Such incidents are all too common in London. Recent figures from the Metropolitan Police suggest that about 15 cyclists a week are killed or injured as a result of a hit and run. Cyclists account for about 20% of casualties arising from hit and runs, even though they account for only about 2% of journeys made on our roads.
Untraced Driver’s Agreement
If you are the victim of a hit and run, and suffer injury, you can make an application for compensation under the Untraced Drivers Agreement (“UDA”) to the Motor Insurers Bureau (“MIB”). Obviously, you can only make a claim where the driver responsible cannot be identified.
To succeed in such a claim, it is essential that the incident is reported to the police and that you have a crime reference number, or some other form of acknowledgment from the police.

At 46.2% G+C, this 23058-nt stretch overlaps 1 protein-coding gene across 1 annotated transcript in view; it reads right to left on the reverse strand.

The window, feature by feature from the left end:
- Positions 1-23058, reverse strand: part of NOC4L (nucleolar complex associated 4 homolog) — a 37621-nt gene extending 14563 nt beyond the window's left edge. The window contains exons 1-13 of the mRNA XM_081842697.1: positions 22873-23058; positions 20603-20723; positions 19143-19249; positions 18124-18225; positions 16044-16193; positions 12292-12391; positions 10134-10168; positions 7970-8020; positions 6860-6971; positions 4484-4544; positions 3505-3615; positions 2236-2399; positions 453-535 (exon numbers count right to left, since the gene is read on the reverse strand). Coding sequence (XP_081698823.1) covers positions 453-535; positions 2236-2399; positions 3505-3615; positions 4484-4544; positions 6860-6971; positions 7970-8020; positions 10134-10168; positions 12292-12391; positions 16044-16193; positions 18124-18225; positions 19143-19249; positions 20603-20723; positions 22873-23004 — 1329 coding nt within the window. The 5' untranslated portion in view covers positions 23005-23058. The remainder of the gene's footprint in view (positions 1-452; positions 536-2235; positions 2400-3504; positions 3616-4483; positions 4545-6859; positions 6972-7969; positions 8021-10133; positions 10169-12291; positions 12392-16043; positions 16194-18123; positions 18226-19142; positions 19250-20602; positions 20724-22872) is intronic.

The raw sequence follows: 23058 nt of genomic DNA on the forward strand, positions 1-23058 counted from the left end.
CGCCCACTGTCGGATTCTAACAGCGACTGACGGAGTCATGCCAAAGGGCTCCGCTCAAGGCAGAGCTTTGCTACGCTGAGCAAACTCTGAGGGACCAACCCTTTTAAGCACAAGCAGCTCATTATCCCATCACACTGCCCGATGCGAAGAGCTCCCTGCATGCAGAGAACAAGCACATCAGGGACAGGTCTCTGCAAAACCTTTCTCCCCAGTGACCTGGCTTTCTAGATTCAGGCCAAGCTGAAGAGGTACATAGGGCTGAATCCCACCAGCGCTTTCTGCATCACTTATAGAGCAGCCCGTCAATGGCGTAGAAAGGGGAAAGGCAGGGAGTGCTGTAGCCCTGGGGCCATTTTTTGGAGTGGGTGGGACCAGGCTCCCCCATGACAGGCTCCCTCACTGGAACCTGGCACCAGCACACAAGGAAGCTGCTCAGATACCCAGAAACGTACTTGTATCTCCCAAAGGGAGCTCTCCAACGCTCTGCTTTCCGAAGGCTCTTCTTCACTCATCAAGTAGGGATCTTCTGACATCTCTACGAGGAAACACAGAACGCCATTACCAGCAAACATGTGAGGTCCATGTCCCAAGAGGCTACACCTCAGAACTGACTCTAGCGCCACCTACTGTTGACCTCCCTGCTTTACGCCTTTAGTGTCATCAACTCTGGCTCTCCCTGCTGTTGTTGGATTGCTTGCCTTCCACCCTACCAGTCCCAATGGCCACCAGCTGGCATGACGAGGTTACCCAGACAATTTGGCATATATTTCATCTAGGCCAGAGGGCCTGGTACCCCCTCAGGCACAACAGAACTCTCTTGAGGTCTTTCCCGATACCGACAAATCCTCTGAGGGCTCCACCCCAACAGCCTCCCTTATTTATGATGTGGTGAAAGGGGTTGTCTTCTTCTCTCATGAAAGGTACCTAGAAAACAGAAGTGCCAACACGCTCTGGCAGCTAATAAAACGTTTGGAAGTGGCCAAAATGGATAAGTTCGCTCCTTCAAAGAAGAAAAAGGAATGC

Under the Agreement you must report the incident within 14 days of its occurrence (or not later than 5 days where you are also claiming property damages). The time limits can only be extended where it was not reasonably possible to meet them.
If you are in doubt about whether you may want to make a claim you should at least protect your position by reporting to the police which will enable them to undertake any investigation that might lead to the driver being traced and if need be prosecuted.
The MIB, if they accept the claim, will commission a medical report before making an offer of compensation. There is an appeal process if the offer made is unacceptable.
The MIB will make a contribution to the cyclist’s legal costs where they have had professional advice in making the application, reviewing the correctness of the decision, and advice about the adequacy of the award, including drafting an appeal if necessary. So its worth seeking legal advice before you try to claim yourself, unless you are confident you can master the claim procedure
Call Patrick Spence on 020 7254 6205 or e-mail email@example.com if you have any further queries about hit and run claims, or if you need assistance in pursuing such an application.